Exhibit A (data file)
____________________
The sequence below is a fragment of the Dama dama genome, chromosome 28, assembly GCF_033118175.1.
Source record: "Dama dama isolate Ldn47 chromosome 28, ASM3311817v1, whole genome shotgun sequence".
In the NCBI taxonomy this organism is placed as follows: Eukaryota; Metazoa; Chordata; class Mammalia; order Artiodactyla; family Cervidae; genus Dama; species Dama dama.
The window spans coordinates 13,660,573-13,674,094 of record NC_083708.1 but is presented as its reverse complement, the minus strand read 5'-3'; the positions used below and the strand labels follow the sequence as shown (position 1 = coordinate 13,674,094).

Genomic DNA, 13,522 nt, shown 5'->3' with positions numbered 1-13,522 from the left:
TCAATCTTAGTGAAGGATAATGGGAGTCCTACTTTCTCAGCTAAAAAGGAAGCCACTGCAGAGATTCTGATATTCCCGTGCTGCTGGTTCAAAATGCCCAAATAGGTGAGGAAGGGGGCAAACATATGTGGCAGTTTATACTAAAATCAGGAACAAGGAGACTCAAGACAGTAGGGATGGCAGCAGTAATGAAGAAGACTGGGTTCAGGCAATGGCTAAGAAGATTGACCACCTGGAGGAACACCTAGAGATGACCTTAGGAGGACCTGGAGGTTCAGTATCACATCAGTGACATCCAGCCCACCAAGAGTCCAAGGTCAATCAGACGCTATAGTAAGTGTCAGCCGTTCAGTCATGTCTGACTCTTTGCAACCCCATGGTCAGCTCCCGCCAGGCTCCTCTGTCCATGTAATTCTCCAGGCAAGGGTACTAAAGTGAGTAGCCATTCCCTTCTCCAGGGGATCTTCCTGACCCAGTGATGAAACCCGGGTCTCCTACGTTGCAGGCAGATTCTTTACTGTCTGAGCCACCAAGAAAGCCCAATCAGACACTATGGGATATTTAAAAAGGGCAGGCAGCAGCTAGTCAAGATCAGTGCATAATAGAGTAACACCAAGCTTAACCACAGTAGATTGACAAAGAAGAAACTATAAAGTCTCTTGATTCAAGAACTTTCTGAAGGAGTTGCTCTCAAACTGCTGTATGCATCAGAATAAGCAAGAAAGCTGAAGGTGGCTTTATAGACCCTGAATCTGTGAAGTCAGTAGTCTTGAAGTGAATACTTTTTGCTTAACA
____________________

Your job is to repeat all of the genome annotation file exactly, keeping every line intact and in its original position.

The sequence below is a fragment of the Dama dama genome, chromosome 28, assembly GCF_033118175.1.
Source record: "Dama dama isolate Ldn47 chromosome 28, ASM3311817v1, whole genome shotgun sequence".
In the NCBI taxonomy this organism is placed as follows: Eukaryota; Metazoa; Chordata; class Mammalia; order Artiodactyla; family Cervidae; genus Dama; species Dama dama.
The window spans coordinates 13,660,573-13,674,094 of record NC_083708.1 but is presented as its reverse complement, the minus strand read 5'-3'; the positions used below and the strand labels follow the sequence as shown (position 1 = coordinate 13,674,094).

Genomic DNA, 13,522 nt, shown 5'->3' with positions numbered 1-13,522 from the left:
TCAATCTTAGTGAAGGATAATGGGAGTCCTACTTTCTCAGCTAAAAAGGAAGCCACTGCAGAGATTCTGATATTCCCGTGCTGCTGGTTCAAAATGCCCAAATAGGTGAGGAAGGGGGCAAACATATGTGGCAGTTTATACTAAAATCAGGAACAAGGAGACTCAAGACAGTAGGGATGGCAGCAGTAATGAAGAAGACTGGGTTCAGGCAATGGCTAAGAAGATTGACCACCTGGAGGAACACCTAGAGATGACCTTAGGAGGACCTGGAGGTTCAGTATCACATCAGTGACATCCAGCCCACCAAGAGTCCAAGGTCAATCAGACGCTATAGTAAGTGTCAGCCGTTCAGTCATGTCTGACTCTTTGCAACCCCATGGTCAGCTCCCGCCAGGCTCCTCTGTCCATGTAATTCTCCAGGCAAGGGTACTAAAGTGAGTAGCCATTCCCTTCTCCAGGGGATCTTCCTGACCCAGTGATGAAACCCGGGTCTCCTACGTTGCAGGCAGATTCTTTACTGTCTGAGCCACCAAGAAAGCCCAATCAGACACTATGGGATATTTAAAAAGGGCAGGCAGCAGCTAGTCAAGATCAGTGCATAATAGAGTAACACCAAGCTTAACCACAGTAGATTGACAAAGAAGAAACTATAAAGTCTCTTGATTCAAGAACTTTCTGAAGGAGTTGCTCTCAAACTGCTGTATGCATCAGAATAAGCAAGAAAGCTGAAGGTGGCTTTATAGACCCTGAATCTGTGAAGTCAGTAGTCTTGAAGTGAATACTTTTTGCTTAACA